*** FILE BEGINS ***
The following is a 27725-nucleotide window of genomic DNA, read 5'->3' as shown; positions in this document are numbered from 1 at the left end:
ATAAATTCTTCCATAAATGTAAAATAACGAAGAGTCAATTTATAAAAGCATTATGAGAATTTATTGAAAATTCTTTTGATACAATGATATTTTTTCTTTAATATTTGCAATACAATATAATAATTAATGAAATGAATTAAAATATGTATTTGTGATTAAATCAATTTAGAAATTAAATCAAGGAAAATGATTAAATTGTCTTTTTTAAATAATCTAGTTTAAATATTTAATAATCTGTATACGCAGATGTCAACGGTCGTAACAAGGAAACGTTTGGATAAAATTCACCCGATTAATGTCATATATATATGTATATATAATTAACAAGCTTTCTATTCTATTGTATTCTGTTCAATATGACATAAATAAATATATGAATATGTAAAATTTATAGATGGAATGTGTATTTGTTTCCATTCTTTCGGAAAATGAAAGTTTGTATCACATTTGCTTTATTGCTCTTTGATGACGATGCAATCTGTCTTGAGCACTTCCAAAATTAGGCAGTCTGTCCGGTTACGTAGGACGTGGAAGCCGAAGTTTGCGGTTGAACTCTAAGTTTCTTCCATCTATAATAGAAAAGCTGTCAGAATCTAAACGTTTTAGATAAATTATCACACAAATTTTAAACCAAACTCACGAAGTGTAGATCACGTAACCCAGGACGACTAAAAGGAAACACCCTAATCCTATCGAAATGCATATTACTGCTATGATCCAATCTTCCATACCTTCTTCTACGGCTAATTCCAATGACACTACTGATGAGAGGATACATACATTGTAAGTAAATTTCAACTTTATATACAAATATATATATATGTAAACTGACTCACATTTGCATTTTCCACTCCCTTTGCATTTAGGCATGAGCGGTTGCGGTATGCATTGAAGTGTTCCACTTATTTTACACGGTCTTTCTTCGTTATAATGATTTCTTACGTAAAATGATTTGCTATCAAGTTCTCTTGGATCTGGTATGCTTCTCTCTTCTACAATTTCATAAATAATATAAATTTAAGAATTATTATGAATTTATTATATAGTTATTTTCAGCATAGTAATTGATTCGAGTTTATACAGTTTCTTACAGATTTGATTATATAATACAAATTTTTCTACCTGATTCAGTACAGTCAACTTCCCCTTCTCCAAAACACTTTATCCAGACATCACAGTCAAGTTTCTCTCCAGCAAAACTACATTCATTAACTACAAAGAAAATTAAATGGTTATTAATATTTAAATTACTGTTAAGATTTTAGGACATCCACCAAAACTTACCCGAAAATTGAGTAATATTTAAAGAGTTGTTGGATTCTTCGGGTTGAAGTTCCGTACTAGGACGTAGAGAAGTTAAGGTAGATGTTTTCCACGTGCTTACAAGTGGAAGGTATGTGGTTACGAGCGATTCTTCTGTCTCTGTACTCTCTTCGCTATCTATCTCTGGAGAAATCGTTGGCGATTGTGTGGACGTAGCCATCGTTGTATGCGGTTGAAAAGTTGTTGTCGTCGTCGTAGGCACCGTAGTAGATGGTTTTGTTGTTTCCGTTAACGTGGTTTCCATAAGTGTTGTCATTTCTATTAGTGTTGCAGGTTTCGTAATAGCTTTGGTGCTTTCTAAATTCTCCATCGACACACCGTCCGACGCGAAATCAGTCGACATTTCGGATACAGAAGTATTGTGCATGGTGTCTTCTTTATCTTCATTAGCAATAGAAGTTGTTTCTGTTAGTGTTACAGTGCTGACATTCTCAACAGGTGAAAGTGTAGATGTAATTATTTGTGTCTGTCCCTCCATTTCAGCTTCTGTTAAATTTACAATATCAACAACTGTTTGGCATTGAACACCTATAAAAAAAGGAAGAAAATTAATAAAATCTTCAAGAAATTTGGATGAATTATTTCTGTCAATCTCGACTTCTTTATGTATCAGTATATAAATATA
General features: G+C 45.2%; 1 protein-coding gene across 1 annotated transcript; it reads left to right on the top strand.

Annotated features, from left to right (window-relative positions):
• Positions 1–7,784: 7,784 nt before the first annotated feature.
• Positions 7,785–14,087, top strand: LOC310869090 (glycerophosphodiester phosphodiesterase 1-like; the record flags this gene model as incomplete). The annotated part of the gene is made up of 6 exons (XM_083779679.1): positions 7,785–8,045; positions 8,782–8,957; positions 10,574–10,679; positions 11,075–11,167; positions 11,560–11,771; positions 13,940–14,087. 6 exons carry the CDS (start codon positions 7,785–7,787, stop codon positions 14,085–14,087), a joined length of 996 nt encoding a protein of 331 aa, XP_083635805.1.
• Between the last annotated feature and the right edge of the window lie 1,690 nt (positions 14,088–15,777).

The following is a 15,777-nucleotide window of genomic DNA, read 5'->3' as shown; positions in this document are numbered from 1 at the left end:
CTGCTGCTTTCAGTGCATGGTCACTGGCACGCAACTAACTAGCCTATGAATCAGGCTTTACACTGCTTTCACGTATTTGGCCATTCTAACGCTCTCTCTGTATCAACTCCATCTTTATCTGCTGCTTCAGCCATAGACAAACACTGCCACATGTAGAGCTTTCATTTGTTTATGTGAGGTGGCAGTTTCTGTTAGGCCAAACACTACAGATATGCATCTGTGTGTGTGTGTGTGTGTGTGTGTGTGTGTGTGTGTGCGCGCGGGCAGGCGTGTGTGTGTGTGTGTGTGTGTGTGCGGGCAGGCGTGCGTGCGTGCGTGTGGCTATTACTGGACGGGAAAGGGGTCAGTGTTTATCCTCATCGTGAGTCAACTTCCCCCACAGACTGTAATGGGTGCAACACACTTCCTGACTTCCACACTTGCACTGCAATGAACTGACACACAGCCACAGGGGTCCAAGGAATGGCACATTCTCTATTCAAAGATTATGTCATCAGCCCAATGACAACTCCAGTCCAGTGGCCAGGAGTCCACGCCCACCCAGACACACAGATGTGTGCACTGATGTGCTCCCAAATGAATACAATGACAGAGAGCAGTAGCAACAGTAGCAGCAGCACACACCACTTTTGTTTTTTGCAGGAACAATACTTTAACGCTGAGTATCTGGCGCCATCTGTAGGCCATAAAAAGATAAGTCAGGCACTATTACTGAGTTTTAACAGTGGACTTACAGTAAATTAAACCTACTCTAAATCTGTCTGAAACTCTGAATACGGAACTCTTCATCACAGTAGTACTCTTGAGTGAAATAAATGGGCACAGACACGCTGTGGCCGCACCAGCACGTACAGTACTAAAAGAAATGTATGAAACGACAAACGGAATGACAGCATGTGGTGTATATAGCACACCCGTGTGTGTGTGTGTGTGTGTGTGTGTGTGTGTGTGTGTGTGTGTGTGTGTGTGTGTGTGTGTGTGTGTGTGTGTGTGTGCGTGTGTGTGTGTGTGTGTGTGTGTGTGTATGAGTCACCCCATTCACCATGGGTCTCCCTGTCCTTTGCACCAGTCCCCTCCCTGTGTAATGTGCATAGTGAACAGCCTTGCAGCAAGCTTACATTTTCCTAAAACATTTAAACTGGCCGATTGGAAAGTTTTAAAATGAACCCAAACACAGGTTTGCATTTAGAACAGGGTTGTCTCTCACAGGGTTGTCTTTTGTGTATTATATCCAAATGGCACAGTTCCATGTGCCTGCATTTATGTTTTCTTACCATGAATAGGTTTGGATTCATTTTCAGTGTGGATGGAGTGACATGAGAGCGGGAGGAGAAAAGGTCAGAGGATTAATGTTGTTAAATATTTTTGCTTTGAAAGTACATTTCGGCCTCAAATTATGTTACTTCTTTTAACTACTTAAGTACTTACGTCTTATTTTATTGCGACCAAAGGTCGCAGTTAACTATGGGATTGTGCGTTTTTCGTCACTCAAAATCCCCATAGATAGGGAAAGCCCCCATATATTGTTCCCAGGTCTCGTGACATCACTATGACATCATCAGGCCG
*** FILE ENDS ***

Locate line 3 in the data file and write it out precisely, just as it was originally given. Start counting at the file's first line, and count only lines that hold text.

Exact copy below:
General features: G+C 45.2%; 1 protein-coding gene across 1 annotated transcript; it reads left to right on the top strand.